Idk. My due date is next week. Yikes.

This story was written by Chloe Sell, who is a writer at Butler University.

When I open the door she’s in a burlap sack and nothing else. We stare into each other’s eyes with equal horror and terror. “Can I – can I help you?” I muster.

“Oh, please!” She collapses into my arms and starts weeping. Her bones pierce through the thin woven fabric, and she convulses in violent shivers.

I carry her inside and set her on the couch. There’s a wool blanket and space heater in the storage closet, so I wrap her up and set the heater on full blast. After making tea for both of us, I sit across from her. She’s no more than twenty-four, fragile, pretty, sad. “I’m Gavin,” I tell her, “do you want me to call the police for you?”

She shakes her head.

“Are you okay? Do you need anything?”

She shakes her head again and says, “I’m just lucky to have this burlap sack.”

My eyes bulge, “What? The burlap sack?”

She sets her feet on the ground and unwraps the blanket, “Yeah, burlap is incredibly strong,” she says, tugging on the fabric, “and it’s also eco-friendly because it’s made from the jute plant.”

“Okay,” I draw a blank.

“Surely if I’d been in the cold with any other material, I’d have hypothermia by now.”

Confused, I respond, “Sorry, did you want me to call the police for you?”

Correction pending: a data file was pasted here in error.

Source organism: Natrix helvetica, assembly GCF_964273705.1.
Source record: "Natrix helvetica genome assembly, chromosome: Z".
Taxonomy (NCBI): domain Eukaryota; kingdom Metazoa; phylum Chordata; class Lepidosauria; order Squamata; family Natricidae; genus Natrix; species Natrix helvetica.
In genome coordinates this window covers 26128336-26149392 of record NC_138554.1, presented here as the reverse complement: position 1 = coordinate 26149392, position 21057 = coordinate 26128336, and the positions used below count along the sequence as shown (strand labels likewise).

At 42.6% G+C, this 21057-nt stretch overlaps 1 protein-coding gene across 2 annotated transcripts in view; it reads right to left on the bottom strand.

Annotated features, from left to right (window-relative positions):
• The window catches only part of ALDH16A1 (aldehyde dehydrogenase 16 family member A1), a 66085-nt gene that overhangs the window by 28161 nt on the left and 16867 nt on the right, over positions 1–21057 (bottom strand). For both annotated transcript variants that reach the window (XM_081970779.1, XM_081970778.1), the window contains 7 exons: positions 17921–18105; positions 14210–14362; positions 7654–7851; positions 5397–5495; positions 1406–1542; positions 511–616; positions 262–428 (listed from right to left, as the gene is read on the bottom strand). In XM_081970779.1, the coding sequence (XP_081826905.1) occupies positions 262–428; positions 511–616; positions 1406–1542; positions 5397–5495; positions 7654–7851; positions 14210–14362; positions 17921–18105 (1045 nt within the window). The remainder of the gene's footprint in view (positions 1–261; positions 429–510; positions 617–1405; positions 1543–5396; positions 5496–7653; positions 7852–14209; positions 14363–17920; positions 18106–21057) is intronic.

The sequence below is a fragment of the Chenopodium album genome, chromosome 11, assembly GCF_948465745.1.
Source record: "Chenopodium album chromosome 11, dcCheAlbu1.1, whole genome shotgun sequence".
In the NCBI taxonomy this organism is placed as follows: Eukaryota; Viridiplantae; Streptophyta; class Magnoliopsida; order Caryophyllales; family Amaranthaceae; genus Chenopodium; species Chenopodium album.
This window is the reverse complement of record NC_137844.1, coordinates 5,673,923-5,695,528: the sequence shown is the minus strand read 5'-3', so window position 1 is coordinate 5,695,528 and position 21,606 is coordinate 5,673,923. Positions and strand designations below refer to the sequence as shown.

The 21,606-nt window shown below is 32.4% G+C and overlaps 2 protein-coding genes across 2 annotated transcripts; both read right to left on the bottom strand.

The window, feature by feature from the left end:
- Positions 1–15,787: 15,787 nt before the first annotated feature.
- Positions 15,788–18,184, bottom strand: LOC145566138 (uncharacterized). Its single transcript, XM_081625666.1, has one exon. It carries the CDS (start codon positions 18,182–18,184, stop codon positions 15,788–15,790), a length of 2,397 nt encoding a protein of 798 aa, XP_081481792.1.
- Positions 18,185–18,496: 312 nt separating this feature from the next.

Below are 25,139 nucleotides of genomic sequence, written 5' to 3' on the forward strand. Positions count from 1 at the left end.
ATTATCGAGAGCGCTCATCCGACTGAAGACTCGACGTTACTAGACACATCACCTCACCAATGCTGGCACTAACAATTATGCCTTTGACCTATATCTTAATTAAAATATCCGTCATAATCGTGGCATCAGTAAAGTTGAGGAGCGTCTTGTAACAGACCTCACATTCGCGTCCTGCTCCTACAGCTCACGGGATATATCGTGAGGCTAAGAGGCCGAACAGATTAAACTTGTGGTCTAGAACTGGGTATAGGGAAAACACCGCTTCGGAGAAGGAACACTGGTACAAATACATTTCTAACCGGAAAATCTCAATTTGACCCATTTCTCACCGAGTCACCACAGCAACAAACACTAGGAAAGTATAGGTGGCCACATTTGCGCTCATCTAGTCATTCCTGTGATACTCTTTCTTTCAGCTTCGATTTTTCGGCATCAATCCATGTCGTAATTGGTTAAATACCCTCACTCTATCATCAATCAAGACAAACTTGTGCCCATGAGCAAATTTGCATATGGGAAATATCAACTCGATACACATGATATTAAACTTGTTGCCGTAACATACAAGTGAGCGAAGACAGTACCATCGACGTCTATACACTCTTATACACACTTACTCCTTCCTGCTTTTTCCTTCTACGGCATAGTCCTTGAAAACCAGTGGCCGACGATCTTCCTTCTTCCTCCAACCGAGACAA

“No, that’s alright, mister – sorry, I didn’t get your last name.”


“Mister Spencer, did I mention that hessian-styled clothing provides ample space for concealing your possessions?” She reaches behind into her sack blouse and pulls out a clipboard and pen. “I’m going door-to-door today selling burlap sacks. We’re doing a special, four for twenty-five dollars,” she hands me the clipboard and points to a few lines with the pen, “I just need your credit card number there and signature here.”

I look at her and take out my wallet on impulse. When I finish, she reaches for the clipboard and double-checks my work, “Looks good, mister, mister,” she forgets my name, searches the paper, and says, “mister Spencer. Pleasure doing business with you, the burlap should arrive in four to six weeks.”

She lets herself out, and I remain motionless for hours.


The next day I check the price of burlap sacks online: four for thirteen dollars, with free same day delivery. Hornswoggled by a smarmy burlap salesman yet again.

This story was written by Orson Krupnick Newstat. He is a lifelong resident of Los Angeles, CA, and a former baker turned writer. He has previously been published in the Los Angeles Citadel.